Questions as an Organizing Framework for Health Information Systems


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Author(s): James C. Thomas, Manish Kumar

Year: 2019

Questions as an Organizing Framework for Health Information Systems Abstract:

A country’s health services are guided by an information system that reveals which health services are most needed and where. Among its many uses, a health information system (HIS) can show which programs are effective, and it can help a country coordinate with neighboring countries in combatting an epidemic that crosses their borders. The flow of data used for these purposes resembles a vast watershed that gives rise to a river—unconnected rivulets that coalesce together to form increasingly large flows. Individual data elements originate in a wide variety of institutions and settings. The data collectors add counts of individual patients or vials of medicine into aggregate numbers and send them to district, provincial, and national offices. The reach of an HIS is broad, ideally extending into any place where people are living. It is composed of subsystems designed to focus on components as disparate as patient diagnoses and the availability of hospital beds. Each subsystem has its own paper forms for data collection or, increasingly, its own digital system for data collection, storage, and analysis.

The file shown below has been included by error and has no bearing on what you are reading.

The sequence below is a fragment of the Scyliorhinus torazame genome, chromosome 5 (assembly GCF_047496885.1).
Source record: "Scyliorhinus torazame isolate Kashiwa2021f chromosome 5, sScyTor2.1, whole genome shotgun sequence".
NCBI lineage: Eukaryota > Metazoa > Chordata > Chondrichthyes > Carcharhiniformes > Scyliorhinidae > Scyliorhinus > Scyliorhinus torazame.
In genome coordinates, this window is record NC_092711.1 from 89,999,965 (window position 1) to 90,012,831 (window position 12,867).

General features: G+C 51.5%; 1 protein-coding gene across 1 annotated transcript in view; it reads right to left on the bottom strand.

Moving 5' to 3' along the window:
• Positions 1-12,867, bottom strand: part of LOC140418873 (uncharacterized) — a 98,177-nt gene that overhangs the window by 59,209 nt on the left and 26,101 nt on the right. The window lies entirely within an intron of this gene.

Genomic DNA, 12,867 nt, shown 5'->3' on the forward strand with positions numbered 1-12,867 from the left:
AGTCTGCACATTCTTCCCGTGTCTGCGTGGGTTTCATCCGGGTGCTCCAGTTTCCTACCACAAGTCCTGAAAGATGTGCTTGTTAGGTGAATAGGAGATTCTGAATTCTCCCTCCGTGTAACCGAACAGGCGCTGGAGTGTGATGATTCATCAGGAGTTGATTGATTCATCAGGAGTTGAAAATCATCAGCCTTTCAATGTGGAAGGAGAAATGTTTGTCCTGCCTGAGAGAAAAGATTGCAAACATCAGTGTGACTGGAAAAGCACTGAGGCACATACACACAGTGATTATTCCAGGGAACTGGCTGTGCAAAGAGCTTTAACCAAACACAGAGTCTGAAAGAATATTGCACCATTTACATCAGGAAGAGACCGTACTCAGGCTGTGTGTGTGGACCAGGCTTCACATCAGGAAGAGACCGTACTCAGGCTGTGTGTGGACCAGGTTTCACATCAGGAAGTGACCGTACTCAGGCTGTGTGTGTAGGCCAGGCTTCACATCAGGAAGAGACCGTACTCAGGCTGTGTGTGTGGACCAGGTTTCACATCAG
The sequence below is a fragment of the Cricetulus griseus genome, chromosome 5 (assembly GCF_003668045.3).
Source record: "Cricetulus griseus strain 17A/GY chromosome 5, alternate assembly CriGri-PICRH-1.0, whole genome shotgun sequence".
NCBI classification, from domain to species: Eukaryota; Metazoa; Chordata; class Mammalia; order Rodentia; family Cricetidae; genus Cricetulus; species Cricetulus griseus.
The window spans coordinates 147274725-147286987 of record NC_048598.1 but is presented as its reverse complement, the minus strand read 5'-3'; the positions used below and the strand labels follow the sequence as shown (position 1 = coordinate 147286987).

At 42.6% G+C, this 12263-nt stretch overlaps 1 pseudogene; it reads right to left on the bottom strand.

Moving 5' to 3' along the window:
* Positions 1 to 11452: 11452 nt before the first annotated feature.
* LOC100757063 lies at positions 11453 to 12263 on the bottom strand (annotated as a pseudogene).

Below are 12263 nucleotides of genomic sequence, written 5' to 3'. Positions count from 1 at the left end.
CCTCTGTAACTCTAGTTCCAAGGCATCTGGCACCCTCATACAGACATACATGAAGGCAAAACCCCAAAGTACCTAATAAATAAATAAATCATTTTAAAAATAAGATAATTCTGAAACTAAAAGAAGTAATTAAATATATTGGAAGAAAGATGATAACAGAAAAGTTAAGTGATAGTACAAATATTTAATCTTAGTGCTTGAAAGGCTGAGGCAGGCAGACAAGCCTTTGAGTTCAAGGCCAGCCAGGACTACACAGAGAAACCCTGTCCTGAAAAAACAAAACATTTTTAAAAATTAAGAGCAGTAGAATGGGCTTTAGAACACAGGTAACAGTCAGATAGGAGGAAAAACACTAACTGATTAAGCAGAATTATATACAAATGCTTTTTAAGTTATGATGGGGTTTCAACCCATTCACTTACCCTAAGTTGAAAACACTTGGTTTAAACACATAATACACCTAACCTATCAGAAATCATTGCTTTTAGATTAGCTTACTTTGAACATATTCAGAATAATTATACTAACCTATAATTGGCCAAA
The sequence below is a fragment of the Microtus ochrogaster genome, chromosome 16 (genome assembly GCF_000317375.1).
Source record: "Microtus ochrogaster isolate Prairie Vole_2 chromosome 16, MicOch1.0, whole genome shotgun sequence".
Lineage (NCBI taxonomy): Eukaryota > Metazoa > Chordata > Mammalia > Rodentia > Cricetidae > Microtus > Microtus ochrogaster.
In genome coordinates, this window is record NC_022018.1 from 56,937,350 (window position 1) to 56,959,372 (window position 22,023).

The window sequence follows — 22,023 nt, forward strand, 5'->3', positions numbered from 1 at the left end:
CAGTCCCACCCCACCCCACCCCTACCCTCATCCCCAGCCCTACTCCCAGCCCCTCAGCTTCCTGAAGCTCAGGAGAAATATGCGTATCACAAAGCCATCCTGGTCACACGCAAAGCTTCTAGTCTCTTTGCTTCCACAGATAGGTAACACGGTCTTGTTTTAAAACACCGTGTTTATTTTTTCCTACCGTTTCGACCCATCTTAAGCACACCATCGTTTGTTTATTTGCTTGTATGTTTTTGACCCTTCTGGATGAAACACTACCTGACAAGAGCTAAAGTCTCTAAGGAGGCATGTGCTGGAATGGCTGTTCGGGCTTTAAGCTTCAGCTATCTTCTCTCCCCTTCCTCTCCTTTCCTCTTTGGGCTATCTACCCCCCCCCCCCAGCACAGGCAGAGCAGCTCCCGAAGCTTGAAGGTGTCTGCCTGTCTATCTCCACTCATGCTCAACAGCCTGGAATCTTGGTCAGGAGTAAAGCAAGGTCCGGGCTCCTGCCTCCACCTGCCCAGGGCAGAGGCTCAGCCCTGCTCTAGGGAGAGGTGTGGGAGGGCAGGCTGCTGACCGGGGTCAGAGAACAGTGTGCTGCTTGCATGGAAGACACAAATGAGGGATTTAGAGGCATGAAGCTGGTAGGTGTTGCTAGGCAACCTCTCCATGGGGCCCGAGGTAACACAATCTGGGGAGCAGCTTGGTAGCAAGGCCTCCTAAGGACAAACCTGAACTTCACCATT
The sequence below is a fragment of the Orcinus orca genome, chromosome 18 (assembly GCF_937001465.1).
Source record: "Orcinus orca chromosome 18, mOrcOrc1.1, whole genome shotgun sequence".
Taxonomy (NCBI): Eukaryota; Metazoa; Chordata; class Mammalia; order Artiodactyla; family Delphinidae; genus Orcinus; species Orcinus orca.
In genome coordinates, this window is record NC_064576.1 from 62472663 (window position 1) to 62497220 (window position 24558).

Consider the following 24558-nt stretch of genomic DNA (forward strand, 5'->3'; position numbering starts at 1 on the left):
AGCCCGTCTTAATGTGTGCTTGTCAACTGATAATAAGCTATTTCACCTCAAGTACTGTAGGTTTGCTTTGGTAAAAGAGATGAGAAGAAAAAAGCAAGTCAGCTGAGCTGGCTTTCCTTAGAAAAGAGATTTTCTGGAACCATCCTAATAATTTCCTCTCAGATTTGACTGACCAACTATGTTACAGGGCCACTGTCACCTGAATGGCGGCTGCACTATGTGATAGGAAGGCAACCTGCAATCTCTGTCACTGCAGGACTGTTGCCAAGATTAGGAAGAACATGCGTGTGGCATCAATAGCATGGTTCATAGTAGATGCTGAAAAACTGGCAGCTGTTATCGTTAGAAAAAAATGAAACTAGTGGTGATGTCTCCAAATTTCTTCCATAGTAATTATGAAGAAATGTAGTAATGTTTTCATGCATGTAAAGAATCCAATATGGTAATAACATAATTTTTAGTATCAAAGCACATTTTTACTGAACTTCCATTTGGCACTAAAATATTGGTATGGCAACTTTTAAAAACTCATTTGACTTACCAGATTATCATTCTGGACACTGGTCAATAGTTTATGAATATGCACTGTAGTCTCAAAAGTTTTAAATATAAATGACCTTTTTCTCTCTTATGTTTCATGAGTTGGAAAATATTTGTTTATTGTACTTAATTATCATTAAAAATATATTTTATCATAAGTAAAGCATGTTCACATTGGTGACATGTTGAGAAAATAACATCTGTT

It is difficult to see an HIS as a whole or to understand it due to its complexity. This obscures which components most need strengthening and compromises the coordination and collaboration essential to establishing a strong HIS. A framework that shows how the parts fit together and function toward a larger purpose can lessen the confusion. A variety of frameworks has been proposed in the last 10 years or so to serve this purpose. In this paper we describe those frameworks, identify their limitations, and propose a new framework that is more informative and helpful. The frameworks previously proposed were based on a set of systems, a means of informing programs, and levels of health system governance. The system we propose is based on questions that an HIS needs to address.

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